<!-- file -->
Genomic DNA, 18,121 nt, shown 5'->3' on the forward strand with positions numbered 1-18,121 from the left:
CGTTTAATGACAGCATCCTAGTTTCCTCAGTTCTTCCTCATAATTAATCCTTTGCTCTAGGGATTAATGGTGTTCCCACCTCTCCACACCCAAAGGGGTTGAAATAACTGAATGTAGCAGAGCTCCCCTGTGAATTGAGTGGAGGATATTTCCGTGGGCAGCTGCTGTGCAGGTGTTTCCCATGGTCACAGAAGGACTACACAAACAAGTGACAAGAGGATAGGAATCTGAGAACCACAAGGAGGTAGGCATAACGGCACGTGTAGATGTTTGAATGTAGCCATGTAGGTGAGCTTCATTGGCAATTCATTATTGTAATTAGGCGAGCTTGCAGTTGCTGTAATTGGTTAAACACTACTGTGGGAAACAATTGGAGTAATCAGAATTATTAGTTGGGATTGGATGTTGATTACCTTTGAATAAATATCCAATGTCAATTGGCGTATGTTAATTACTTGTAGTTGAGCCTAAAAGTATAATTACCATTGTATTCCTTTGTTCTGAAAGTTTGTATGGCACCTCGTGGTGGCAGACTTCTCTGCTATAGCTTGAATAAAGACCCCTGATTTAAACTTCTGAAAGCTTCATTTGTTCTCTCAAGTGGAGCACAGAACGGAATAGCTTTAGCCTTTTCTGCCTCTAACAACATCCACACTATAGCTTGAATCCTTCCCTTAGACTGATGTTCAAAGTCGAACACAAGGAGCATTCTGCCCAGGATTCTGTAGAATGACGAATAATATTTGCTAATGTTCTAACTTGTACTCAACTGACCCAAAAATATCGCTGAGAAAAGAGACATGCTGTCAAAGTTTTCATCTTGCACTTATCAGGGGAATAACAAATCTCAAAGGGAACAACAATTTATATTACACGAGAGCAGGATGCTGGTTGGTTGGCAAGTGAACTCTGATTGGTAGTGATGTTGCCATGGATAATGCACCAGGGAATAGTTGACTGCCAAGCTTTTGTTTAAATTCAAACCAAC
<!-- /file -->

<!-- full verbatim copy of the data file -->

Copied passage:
Genomic DNA, 18,121 nt, shown 5'->3' on the forward strand with positions numbered 1-18,121 from the left:
CGTTTAATGACAGCATCCTAGTTTCCTCAGTTCTTCCTCATAATTAATCCTTTGCTCTAGGGATTAATGGTGTTCCCACCTCTCCACACCCAAAGGGGTTGAAATAACTGAATGTAGCAGAGCTCCCCTGTGAATTGAGTGGAGGATATTTCCGTGGGCAGCTGCTGTGCAGGTGTTTCCCATGGTCACAGAAGGACTACACAAACAAGTGACAAGAGGATAGGAATCTGAGAACCACAAGGAGGTAGGCATAACGGCACGTGTAGATGTTTGAATGTAGCCATGTAGGTGAGCTTCATTGGCAATTCATTATTGTAATTAGGCGAGCTTGCAGTTGCTGTAATTGGTTAAACACTACTGTGGGAAACAATTGGAGTAATCAGAATTATTAGTTGGGATTGGATGTTGATTACCTTTGAATAAATATCCAATGTCAATTGGCGTATGTTAATTACTTGTAGTTGAGCCTAAAAGTATAATTACCATTGTATTCCTTTGTTCTGAAAGTTTGTATGGCACCTCGTGGTGGCAGACTTCTCTGCTATAGCTTGAATAAAGACCCCTGATTTAAACTTCTGAAAGCTTCATTTGTTCTCTCAAGTGGAGCACAGAACGGAATAGCTTTAGCCTTTTCTGCCTCTAACAACATCCACACTATAGCTTGAATCCTTCCCTTAGACTGATGTTCAAAGTCGAACACAAGGAGCATTCTGCCCAGGATTCTGTAGAATGACGAATAATATTTGCTAATGTTCTAACTTGTACTCAACTGACCCAAAAATATCGCTGAGAAAAGAGACATGCTGTCAAAGTTTTCATCTTGCACTTATCAGGGGAATAACAAATCTCAAAGGGAACAACAATTTATATTACACGAGAGCAGGATGCTGGTTGGTTGGCAAGTGAACTCTGATTGGTAGTGATGTTGCCATGGATAATGCACCAGGGAATAGTTGACTGCCAAGCTTTTGTTTAAATTCAAACCAAC